Now I am trying to work out the CRC in the final byte so I can add error checking to the sketch to eliminate the 3% of misreadings.
From the 1,000 + unique data captures I have selected three sets with a single bit difference - I hoped I would be able to break the code from them but failed. Time consuming attempts to match it manually using the CRC-8 examples given on WIki have also been unsuccessful.
Since I posted I have discovered an 8 year old post in a different forum regarding checksum algorithm reverse engineering. Following their method I discovered that there is a consistent relationship between the single bit changes across the sets of data I provided above and other sets I have located within my other data points. I also noticed that one of the data points in set 3 is wrong.
Thanks Jim for running reveng and posting the result.
I have now been to sourceforge.net and read the reveng manual but am still a bit unclear as to what the result means. (I also tried running reveng myself on my virtual box but could not make it work).
In relation to the ff results
check=0x2fe0, what is the check?
Is the first width and poly (16 and 0x0001) part of the query to reveng, or part of the result?
If I wanted to incorporate this detail into an error checking sketch how do I use this data?
reveng -w 16 -a 8 -s ff4577148031a5 ff457714823123 ff4577148131e6
The command states to use a 16-bit shift register, that the character width is 8 bits (default and not needed) and to search the following three strings for an appropriate algorithm. You may have to read up on how CRC computations work to figure everything out, e.g. Cyclic redundancy check - Wikipedia
Note: this works for the first 3 or so messages in every set, but not all messages. You may have some errors in the messages, as suggested by your post, or you are still missing something. The fact that the same polynomial keeps coming up is encouraging. The highest order bit of the polynomial “signature” is dropped by convention, so the actual feedback polynomial 0x0043 reported by reveng for your data means to use bits 15 and 6, 1 and 0 as the feedback terms.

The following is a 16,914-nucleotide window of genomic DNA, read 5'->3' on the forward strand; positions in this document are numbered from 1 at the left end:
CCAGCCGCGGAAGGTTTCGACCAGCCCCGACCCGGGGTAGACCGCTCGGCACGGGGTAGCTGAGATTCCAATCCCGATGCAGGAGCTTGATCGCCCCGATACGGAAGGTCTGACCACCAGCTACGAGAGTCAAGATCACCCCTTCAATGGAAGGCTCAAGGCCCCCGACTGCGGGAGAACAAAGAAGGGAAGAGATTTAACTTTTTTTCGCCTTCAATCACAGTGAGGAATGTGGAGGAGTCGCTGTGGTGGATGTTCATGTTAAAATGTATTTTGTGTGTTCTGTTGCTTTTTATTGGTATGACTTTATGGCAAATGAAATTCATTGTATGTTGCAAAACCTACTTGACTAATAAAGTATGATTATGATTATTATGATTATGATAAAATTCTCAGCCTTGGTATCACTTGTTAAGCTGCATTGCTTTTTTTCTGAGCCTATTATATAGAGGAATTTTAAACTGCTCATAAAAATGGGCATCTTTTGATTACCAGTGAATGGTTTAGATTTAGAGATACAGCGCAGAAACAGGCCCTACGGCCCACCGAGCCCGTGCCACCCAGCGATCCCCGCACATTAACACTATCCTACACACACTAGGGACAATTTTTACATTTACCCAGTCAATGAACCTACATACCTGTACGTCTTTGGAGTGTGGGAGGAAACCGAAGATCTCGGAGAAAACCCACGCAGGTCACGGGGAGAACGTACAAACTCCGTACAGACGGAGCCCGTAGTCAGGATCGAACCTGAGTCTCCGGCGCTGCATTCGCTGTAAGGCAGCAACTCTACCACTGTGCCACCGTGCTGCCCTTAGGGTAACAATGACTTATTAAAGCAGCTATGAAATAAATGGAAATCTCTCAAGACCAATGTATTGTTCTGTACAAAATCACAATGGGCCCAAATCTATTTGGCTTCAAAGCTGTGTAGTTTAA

There are several websites that will calculate the CRC for an arbitrary polynomial and other options, and even write the C code for you, but it may take several tries to get it right. This is because there is no standard for the bit order (LSB first or MSB first), either for the individual bytes or for the entire message (hence the “reverse” options in reveng). In addition, there are the possibilities of XORing the data with initial or final values (INIT, XOROUT). Because of this, it often doesn’t matter if “extra” constant bytes appear in the message, like FF or FD, as they get swallowed up by the INIT or XOROUT terms.
C Code generator site: https://ghsi.de/CRC/index.php
To get started with the above site, enter “10000000001000011” as your polynomial and leave out the leading FF or FD bytes of the messages. You will see that for the first three entries in each group the messages always result in the same CRC value, which could be taken care of using the “XOROUT” term.
I wondered about the “check” and wrote to Greg Cook (author of reveng) about it. Here is what he said:
The Check value is the CRC of the ASCII string “123456789” in the specified algorithm. It’s there as a check that the algorithm has been implemented correctly. This field was introduced by Ross Williams in chapter 16 of his 1993 paper “A Painless Guide to CRC Error Detection Algorithms” http://www.repairfaq.org/filipg/LINK/F_crc_v34.html#CRCV_005. As indicated there, it is a ‘non-normative’ field - the other fields are authoritative in the event of a discrepancy.
Edit: Note also that some remote sensors swap the nibbles within the bytes, so that is something to try. Good luck and let us know how you get on!
I played with your data a bit more but am not convinced that the solution has been found. It also seems unlikely that a 16-bit shift register would be used. So, I tried bit-reversing each of the message bytes and looking for a CRC-8, but that didn't work either.